Vin Baker Competing For Varsity Coaching Job
From The Day (Conn.)
This just in: School systems, in the business of teaching lessons, ought to remember that teaching outside of the classroom counts, too.
Such is the case in Old Saybrook, where the intoxication of celebrity may trump doing what's right.
Here is the two-minute-drill version: The varsity boys' basketball coaching position at the high school is open. Old Saybrook High social studies teacher Tim Arsenault, a Ledyard native, has applied for the job. Arsenault, an assistant at St. Bernard with significant coaching experience, is more than qualified for the job. This is where it should end. Qualified guy, already in the system.
Except that Arsenault, according to several sources in the school system, has some competition. His name is Vin Baker, the Old Saybrook native, who played in the NBA.
The sources were unanimous in their belief that the teachers and students believe it should be Arsenault's job. Other town officials, however, are obsessed with hiring Baker.
Nothing should make parents, teachers and kids lose their sunny dispositions faster than stories like this. But it happens all the time. A few officials presume they know more than the masses. And for what? So they can hobnob with a former NBA player? Or stand around the hors d'oeuvre table at the next cocktail party and talk about their good friend Vinny?
Or do they hire him because they can?
Makes you wonder what lessons they'd be giving the children of Old Saybrook: That a loyal teacher who pays his dues and whose only knock is that he's not famous ultimately gets trampled because the decision makers are starstruck? That the achievement of celebrity is the great deodorant, masking whatever transgressions might have already occurred?
Refer to the original premise: School systems should teach outside the classroom, too.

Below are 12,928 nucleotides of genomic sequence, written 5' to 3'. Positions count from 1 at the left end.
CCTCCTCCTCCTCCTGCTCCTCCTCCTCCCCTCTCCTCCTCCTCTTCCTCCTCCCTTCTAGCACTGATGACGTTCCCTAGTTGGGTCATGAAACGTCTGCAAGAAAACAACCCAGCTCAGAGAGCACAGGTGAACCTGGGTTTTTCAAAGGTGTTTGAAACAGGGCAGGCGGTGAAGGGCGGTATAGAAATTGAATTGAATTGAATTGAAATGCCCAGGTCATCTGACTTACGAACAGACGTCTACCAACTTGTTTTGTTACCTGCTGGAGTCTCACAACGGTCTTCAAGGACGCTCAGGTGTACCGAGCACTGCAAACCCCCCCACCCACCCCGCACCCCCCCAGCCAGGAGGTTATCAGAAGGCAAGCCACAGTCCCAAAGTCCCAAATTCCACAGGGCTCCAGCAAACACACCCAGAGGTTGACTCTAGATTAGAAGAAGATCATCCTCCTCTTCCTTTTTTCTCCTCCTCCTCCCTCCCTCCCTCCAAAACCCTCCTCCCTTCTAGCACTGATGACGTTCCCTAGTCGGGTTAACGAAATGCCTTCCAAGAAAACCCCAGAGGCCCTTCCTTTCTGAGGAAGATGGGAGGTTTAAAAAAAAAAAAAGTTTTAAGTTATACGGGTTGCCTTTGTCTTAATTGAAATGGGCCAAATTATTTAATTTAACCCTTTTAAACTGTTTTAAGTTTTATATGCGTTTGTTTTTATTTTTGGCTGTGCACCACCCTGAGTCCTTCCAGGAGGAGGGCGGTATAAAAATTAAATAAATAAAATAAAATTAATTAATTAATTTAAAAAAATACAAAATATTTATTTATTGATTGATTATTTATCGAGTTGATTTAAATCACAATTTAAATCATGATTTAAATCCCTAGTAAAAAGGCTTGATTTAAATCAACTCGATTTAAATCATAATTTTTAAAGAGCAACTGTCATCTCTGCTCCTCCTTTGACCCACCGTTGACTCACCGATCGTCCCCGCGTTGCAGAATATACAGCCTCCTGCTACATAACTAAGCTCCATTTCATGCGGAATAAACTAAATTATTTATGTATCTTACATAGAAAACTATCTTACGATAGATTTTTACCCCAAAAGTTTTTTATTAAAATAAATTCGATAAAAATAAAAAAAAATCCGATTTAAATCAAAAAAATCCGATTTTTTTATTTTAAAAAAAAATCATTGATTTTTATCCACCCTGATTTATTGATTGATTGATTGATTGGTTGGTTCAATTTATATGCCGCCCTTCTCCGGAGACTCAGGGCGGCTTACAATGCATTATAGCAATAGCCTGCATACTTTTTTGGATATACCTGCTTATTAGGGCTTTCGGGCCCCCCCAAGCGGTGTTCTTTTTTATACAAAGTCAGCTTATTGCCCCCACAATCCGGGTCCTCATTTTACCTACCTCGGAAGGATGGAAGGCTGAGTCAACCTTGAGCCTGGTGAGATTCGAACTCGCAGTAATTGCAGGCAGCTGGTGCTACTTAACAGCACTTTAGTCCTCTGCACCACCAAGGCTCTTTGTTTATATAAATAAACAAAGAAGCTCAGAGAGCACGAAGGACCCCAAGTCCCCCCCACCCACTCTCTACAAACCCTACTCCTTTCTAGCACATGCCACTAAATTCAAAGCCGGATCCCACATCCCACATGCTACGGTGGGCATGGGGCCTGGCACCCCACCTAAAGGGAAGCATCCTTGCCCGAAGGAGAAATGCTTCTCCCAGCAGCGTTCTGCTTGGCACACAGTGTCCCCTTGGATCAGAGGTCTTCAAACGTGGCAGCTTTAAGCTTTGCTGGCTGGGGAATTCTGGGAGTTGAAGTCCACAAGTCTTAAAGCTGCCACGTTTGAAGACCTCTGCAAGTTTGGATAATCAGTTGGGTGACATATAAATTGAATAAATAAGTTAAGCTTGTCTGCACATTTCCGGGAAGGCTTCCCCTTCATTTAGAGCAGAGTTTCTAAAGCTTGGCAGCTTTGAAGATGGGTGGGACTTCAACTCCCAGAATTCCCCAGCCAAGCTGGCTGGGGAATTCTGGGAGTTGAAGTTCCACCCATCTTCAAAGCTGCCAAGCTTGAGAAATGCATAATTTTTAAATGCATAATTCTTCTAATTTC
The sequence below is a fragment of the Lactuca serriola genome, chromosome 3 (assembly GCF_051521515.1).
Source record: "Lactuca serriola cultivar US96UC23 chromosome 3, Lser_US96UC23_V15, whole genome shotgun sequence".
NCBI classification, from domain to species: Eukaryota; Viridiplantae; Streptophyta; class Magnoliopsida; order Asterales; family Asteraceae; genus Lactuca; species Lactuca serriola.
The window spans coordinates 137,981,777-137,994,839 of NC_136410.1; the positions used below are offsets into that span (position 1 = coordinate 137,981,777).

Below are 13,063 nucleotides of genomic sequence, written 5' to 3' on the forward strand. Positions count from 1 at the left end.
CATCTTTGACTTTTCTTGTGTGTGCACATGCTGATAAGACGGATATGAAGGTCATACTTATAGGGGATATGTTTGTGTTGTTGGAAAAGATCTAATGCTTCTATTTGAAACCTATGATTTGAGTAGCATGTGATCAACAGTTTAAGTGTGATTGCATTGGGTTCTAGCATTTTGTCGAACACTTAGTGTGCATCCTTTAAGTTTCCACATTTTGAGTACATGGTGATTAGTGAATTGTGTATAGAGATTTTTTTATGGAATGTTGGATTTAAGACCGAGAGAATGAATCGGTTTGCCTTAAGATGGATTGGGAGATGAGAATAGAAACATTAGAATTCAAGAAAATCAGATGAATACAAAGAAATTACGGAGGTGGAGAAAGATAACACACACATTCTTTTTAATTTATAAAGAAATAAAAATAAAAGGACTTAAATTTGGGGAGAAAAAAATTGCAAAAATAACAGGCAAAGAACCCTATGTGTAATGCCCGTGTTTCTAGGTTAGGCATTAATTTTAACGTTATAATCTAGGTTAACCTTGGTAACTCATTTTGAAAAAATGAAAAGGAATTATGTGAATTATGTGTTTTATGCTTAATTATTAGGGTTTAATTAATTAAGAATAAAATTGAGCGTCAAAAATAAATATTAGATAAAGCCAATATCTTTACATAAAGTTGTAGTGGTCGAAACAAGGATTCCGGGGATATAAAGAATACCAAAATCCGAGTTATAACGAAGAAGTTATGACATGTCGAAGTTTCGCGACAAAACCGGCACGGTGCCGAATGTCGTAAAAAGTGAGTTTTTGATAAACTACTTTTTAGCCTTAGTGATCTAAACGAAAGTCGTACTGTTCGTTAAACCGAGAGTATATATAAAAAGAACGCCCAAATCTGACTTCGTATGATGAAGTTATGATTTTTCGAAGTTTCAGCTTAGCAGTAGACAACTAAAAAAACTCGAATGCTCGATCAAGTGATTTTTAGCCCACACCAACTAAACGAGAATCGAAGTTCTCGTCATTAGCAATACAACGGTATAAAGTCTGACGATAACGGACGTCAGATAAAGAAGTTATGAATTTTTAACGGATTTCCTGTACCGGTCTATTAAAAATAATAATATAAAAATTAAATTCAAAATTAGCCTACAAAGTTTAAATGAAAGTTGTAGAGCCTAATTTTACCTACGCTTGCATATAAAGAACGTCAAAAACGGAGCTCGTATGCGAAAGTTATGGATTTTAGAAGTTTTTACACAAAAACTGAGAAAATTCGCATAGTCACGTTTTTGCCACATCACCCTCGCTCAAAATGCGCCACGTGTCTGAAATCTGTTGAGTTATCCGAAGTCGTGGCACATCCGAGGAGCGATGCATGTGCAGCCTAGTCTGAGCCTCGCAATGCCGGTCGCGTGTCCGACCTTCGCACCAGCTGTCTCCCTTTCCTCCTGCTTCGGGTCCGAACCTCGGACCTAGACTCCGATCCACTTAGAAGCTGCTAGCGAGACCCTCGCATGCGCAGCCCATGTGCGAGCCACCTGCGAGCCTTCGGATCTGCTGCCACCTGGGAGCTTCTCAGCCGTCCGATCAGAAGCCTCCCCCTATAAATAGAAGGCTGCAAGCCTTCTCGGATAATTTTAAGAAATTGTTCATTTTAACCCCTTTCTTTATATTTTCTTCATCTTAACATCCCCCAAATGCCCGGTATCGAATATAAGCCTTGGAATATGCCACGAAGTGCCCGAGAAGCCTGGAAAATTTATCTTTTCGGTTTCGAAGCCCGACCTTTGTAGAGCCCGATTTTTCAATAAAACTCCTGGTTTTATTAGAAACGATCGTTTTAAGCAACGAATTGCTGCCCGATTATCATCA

I understand Baker attended Old Saybrook High and grew up in the town. I understand he has given money to the high school. (Sure hope that's not a factor.) But I also understand that Baker's past - issues with alcohol that imperiled his pro career have been well documented - at least calls into question whether he should be coaching high school kids.
Fair question, no?
This does not say Baker should be a pariah. We are a country of second chances. But there are hundreds of jobs out there for a man with Baker's contacts. Why would he - and why should he - get preferred treatment here?
Tim Arsenault is never going to have Baker's basketball background. But he grew up in a coaching household - his father, Bob, was a well-respected coach at Ledyard - and he's coached enough basketball to know that "one-and-one" is a free throw and not "two."
Arsenault knows the dramatis personae as a teacher in the school. If there is an academic issue, he's already interacting with his players' other teachers. He's already there in case of disciplinary issues. He's just didn't play for the Celtics.
Those of you familiar with vacant coaching positions in school systems know the politics. Half the time the most qualified person is outside the system but can't be hired because some schmo inside the system wants the job. And the schmo gets it, per the rules of the system. This is one of those rare cases when the best fit comes right inside the high school. And still, potential politics hover like cigarette smoke at the casino.
This is where the people of Old Saybrook need to be heard. This isn't just a basketball decision. This is about doing what's right. Let them all know you are watching and expect the correct decision is made. This is Arsenault's job. Period.
This is the opinion of Day sports columnist Mike DiMauro.